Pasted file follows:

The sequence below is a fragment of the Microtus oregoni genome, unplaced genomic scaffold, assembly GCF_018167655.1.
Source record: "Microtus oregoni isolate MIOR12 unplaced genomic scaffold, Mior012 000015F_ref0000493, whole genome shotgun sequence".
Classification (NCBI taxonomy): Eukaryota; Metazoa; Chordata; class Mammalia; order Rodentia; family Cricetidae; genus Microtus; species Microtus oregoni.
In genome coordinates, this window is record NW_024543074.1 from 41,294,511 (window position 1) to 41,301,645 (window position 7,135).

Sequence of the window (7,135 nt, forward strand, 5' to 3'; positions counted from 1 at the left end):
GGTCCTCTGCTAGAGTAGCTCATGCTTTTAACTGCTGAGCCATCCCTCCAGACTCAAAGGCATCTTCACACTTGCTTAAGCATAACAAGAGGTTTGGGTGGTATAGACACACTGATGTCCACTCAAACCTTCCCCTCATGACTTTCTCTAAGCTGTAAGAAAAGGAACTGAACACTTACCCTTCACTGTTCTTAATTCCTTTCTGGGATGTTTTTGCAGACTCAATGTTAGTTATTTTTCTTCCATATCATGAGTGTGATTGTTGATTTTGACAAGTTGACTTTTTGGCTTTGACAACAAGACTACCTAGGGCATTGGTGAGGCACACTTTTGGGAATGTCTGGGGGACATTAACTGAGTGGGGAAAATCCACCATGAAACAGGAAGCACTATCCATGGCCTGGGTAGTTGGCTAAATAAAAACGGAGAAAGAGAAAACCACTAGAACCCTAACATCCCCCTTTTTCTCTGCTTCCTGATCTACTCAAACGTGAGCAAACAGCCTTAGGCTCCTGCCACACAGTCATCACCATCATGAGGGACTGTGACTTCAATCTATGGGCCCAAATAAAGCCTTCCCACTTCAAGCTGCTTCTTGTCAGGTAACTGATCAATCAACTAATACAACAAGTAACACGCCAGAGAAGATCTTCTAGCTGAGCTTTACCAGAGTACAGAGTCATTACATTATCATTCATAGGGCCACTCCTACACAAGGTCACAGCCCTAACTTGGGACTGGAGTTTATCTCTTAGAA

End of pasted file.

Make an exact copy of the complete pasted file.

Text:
The sequence below is a fragment of the Microtus oregoni genome, unplaced genomic scaffold, assembly GCF_018167655.1.
Source record: "Microtus oregoni isolate MIOR12 unplaced genomic scaffold, Mior012 000015F_ref0000493, whole genome shotgun sequence".
Classification (NCBI taxonomy): Eukaryota; Metazoa; Chordata; class Mammalia; order Rodentia; family Cricetidae; genus Microtus; species Microtus oregoni.
In genome coordinates, this window is record NW_024543074.1 from 41,294,511 (window position 1) to 41,301,645 (window position 7,135).

Sequence of the window (7,135 nt, forward strand, 5' to 3'; positions counted from 1 at the left end):
GGTCCTCTGCTAGAGTAGCTCATGCTTTTAACTGCTGAGCCATCCCTCCAGACTCAAAGGCATCTTCACACTTGCTTAAGCATAACAAGAGGTTTGGGTGGTATAGACACACTGATGTCCACTCAAACCTTCCCCTCATGACTTTCTCTAAGCTGTAAGAAAAGGAACTGAACACTTACCCTTCACTGTTCTTAATTCCTTTCTGGGATGTTTTTGCAGACTCAATGTTAGTTATTTTTCTTCCATATCATGAGTGTGATTGTTGATTTTGACAAGTTGACTTTTTGGCTTTGACAACAAGACTACCTAGGGCATTGGTGAGGCACACTTTTGGGAATGTCTGGGGGACATTAACTGAGTGGGGAAAATCCACCATGAAACAGGAAGCACTATCCATGGCCTGGGTAGTTGGCTAAATAAAAACGGAGAAAGAGAAAACCACTAGAACCCTAACATCCCCCTTTTTCTCTGCTTCCTGATCTACTCAAACGTGAGCAAACAGCCTTAGGCTCCTGCCACACAGTCATCACCATCATGAGGGACTGTGACTTCAATCTATGGGCCCAAATAAAGCCTTCCCACTTCAAGCTGCTTCTTGTCAGGTAACTGATCAATCAACTAATACAACAAGTAACACGCCAGAGAAGATCTTCTAGCTGAGCTTTACCAGAGTACAGAGTCATTACATTATCATTCATAGGGCCACTCCTACACAAGGTCACAGCCCTAACTTGGGACTGGAGTTTATCTCTTAGAA